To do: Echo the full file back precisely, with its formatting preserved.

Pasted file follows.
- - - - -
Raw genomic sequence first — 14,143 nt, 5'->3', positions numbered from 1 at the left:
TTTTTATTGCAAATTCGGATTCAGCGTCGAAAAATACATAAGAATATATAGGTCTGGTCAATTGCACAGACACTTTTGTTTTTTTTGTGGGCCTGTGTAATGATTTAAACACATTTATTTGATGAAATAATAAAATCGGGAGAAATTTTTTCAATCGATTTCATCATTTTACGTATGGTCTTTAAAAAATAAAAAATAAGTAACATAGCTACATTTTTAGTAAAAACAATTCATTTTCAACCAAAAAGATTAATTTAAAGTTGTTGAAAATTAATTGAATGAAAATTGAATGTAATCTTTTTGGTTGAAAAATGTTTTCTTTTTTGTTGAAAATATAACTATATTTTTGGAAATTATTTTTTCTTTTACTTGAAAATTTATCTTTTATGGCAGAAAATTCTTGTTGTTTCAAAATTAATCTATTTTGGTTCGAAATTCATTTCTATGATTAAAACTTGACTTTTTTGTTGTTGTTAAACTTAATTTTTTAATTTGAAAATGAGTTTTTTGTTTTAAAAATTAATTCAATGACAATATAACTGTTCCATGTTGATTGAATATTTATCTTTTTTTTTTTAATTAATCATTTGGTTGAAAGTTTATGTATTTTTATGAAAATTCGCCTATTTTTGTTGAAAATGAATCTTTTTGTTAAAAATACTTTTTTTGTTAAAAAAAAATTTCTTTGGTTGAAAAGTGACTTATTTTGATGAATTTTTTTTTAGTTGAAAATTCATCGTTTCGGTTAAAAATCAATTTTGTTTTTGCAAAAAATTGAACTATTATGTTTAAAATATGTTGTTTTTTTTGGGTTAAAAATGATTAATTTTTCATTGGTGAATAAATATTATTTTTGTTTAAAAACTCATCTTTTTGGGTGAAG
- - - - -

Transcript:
Raw genomic sequence first — 14,143 nt, 5'->3', positions numbered from 1 at the left:
TTTTTATTGCAAATTCGGATTCAGCGTCGAAAAATACATAAGAATATATAGGTCTGGTCAATTGCACAGACACTTTTGTTTTTTTTGTGGGCCTGTGTAATGATTTAAACACATTTATTTGATGAAATAATAAAATCGGGAGAAATTTTTTCAATCGATTTCATCATTTTACGTATGGTCTTTAAAAAATAAAAAATAAGTAACATAGCTACATTTTTAGTAAAAACAATTCATTTTCAACCAAAAAGATTAATTTAAAGTTGTTGAAAATTAATTGAATGAAAATTGAATGTAATCTTTTTGGTTGAAAAATGTTTTCTTTTTTGTTGAAAATATAACTATATTTTTGGAAATTATTTTTTCTTTTACTTGAAAATTTATCTTTTATGGCAGAAAATTCTTGTTGTTTCAAAATTAATCTATTTTGGTTCGAAATTCATTTCTATGATTAAAACTTGACTTTTTTGTTGTTGTTAAACTTAATTTTTTAATTTGAAAATGAGTTTTTTGTTTTAAAAATTAATTCAATGACAATATAACTGTTCCATGTTGATTGAATATTTATCTTTTTTTTTTTAATTAATCATTTGGTTGAAAGTTTATGTATTTTTATGAAAATTCGCCTATTTTTGTTGAAAATGAATCTTTTTGTTAAAAATACTTTTTTTGTTAAAAAAAAATTTCTTTGGTTGAAAAGTGACTTATTTTGATGAATTTTTTTTTAGTTGAAAATTCATCGTTTCGGTTAAAAATCAATTTTGTTTTTGCAAAAAATTGAACTATTATGTTTAAAATATGTTGTTTTTTTTGGGTTAAAAATGATTAATTTTTCATTGGTGAATAAATATTATTTTTGTTTAAAAACTCATCTTTTTGGGTGAAG